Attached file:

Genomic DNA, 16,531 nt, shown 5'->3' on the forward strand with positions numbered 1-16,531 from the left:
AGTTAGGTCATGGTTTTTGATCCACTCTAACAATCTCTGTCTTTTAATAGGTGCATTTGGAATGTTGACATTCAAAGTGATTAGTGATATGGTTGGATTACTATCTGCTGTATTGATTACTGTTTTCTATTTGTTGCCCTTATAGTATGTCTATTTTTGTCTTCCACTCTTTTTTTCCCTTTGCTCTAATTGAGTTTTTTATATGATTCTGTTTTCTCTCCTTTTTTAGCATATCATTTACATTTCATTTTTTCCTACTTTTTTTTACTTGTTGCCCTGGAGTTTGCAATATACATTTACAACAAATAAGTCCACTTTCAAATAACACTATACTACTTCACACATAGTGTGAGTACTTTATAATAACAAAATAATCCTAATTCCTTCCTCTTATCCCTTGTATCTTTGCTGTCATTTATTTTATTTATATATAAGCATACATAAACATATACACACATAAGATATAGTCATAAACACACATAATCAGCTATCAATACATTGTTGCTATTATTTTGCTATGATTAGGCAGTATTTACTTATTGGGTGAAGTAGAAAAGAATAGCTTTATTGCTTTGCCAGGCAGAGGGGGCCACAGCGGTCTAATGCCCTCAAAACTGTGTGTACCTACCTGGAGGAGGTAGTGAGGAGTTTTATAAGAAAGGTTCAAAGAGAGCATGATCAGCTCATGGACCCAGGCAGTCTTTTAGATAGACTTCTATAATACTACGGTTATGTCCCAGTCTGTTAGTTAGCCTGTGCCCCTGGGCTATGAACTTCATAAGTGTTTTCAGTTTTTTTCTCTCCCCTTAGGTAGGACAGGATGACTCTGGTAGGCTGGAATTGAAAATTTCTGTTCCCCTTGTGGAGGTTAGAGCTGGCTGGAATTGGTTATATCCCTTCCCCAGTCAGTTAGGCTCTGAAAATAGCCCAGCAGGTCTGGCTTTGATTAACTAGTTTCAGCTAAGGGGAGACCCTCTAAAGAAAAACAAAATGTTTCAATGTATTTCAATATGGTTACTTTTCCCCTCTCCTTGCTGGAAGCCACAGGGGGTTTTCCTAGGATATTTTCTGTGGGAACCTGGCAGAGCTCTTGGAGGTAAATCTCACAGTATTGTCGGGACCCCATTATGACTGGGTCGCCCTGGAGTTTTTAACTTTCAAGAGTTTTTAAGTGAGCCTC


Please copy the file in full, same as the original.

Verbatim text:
Genomic DNA, 16,531 nt, shown 5'->3' on the forward strand with positions numbered 1-16,531 from the left:
AGTTAGGTCATGGTTTTTGATCCACTCTAACAATCTCTGTCTTTTAATAGGTGCATTTGGAATGTTGACATTCAAAGTGATTAGTGATATGGTTGGATTACTATCTGCTGTATTGATTACTGTTTTCTATTTGTTGCCCTTATAGTATGTCTATTTTTGTCTTCCACTCTTTTTTTCCCTTTGCTCTAATTGAGTTTTTTATATGATTCTGTTTTCTCTCCTTTTTTAGCATATCATTTACATTTCATTTTTTCCTACTTTTTTTTACTTGTTGCCCTGGAGTTTGCAATATACATTTACAACAAATAAGTCCACTTTCAAATAACACTATACTACTTCACACATAGTGTGAGTACTTTATAATAACAAAATAATCCTAATTCCTTCCTCTTATCCCTTGTATCTTTGCTGTCATTTATTTTATTTATATATAAGCATACATAAACATATACACACATAAGATATAGTCATAAACACACATAATCAGCTATCAATACATTGTTGCTATTATTTTGCTATGATTAGGCAGTATTTACTTATTGGGTGAAGTAGAAAAGAATAGCTTTATTGCTTTGCCAGGCAGAGGGGGCCACAGCGGTCTAATGCCCTCAAAACTGTGTGTACCTACCTGGAGGAGGTAGTGAGGAGTTTTATAAGAAAGGTTCAAAGAGAGCATGATCAGCTCATGGACCCAGGCAGTCTTTTAGATAGACTTCTATAATACTACGGTTATGTCCCAGTCTGTTAGTTAGCCTGTGCCCCTGGGCTATGAACTTCATAAGTGTTTTCAGTTTTTTTCTCTCCCCTTAGGTAGGACAGGATGACTCTGGTAGGCTGGAATTGAAAATTTCTGTTCCCCTTGTGGAGGTTAGAGCTGGCTGGAATTGGTTATATCCCTTCCCCAGTCAGTTAGGCTCTGAAAATAGCCCAGCAGGTCTGGCTTTGATTAACTAGTTTCAGCTAAGGGGAGACCCTCTAAAGAAAAACAAAATGTTTCAATGTATTTCAATATGGTTACTTTTCCCCTCTCCTTGCTGGAAGCCACAGGGGGTTTTCCTAGGATATTTTCTGTGGGAACCTGGCAGAGCTCTTGGAGGTAAATCTCACAGTATTGTCGGGACCCCATTATGACTGGGTCGCCCTGGAGTTTTTAACTTTCAAGAGTTTTTAAGTGAGCCTC